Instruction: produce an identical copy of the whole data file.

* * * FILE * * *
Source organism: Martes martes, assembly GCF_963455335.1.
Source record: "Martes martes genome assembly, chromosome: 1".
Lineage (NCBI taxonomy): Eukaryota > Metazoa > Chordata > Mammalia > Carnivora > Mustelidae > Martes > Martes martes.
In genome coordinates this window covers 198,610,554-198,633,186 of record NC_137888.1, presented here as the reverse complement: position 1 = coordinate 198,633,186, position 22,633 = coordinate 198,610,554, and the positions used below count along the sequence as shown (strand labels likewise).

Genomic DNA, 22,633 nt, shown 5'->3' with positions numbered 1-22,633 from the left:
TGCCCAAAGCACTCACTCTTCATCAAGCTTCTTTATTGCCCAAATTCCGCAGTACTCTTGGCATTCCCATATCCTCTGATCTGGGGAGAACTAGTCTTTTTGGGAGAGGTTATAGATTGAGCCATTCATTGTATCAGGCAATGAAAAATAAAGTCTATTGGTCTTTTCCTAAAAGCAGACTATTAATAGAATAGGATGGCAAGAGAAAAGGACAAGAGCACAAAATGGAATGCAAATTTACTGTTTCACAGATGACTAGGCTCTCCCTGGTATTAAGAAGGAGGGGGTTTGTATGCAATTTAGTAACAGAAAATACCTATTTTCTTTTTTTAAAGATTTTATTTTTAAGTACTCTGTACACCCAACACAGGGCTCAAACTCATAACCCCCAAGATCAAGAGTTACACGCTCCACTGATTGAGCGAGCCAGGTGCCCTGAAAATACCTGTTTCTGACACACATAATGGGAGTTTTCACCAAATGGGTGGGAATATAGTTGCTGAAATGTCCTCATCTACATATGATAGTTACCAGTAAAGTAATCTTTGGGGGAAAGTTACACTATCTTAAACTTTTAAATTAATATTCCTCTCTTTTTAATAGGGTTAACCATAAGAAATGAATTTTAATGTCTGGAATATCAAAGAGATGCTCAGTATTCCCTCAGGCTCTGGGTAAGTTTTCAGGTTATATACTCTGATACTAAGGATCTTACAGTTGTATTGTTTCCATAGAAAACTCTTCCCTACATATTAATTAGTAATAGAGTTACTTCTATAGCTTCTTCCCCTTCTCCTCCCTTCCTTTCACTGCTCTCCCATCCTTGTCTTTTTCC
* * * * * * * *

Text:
Source organism: Martes martes, assembly GCF_963455335.1.
Source record: "Martes martes genome assembly, chromosome: 1".
Lineage (NCBI taxonomy): Eukaryota > Metazoa > Chordata > Mammalia > Carnivora > Mustelidae > Martes > Martes martes.
In genome coordinates this window covers 198,610,554-198,633,186 of record NC_137888.1, presented here as the reverse complement: position 1 = coordinate 198,633,186, position 22,633 = coordinate 198,610,554, and the positions used below count along the sequence as shown (strand labels likewise).

Genomic DNA, 22,633 nt, shown 5'->3' with positions numbered 1-22,633 from the left:
TGCCCAAAGCACTCACTCTTCATCAAGCTTCTTTATTGCCCAAATTCCGCAGTACTCTTGGCATTCCCATATCCTCTGATCTGGGGAGAACTAGTCTTTTTGGGAGAGGTTATAGATTGAGCCATTCATTGTATCAGGCAATGAAAAATAAAGTCTATTGGTCTTTTCCTAAAAGCAGACTATTAATAGAATAGGATGGCAAGAGAAAAGGACAAGAGCACAAAATGGAATGCAAATTTACTGTTTCACAGATGACTAGGCTCTCCCTGGTATTAAGAAGGAGGGGGTTTGTATGCAATTTAGTAACAGAAAATACCTATTTTCTTTTTTTAAAGATTTTATTTTTAAGTACTCTGTACACCCAACACAGGGCTCAAACTCATAACCCCCAAGATCAAGAGTTACACGCTCCACTGATTGAGCGAGCCAGGTGCCCTGAAAATACCTGTTTCTGACACACATAATGGGAGTTTTCACCAAATGGGTGGGAATATAGTTGCTGAAATGTCCTCATCTACATATGATAGTTACCAGTAAAGTAATCTTTGGGGGAAAGTTACACTATCTTAAACTTTTAAATTAATATTCCTCTCTTTTTAATAGGGTTAACCATAAGAAATGAATTTTAATGTCTGGAATATCAAAGAGATGCTCAGTATTCCCTCAGGCTCTGGGTAAGTTTTCAGGTTATATACTCTGATACTAAGGATCTTACAGTTGTATTGTTTCCATAGAAAACTCTTCCCTACATATTAATTAGTAATAGAGTTACTTCTATAGCTTCTTCCCCTTCTCCTCCCTTCCTTTCACTGCTCTCCCATCCTTGTCTTTTTCC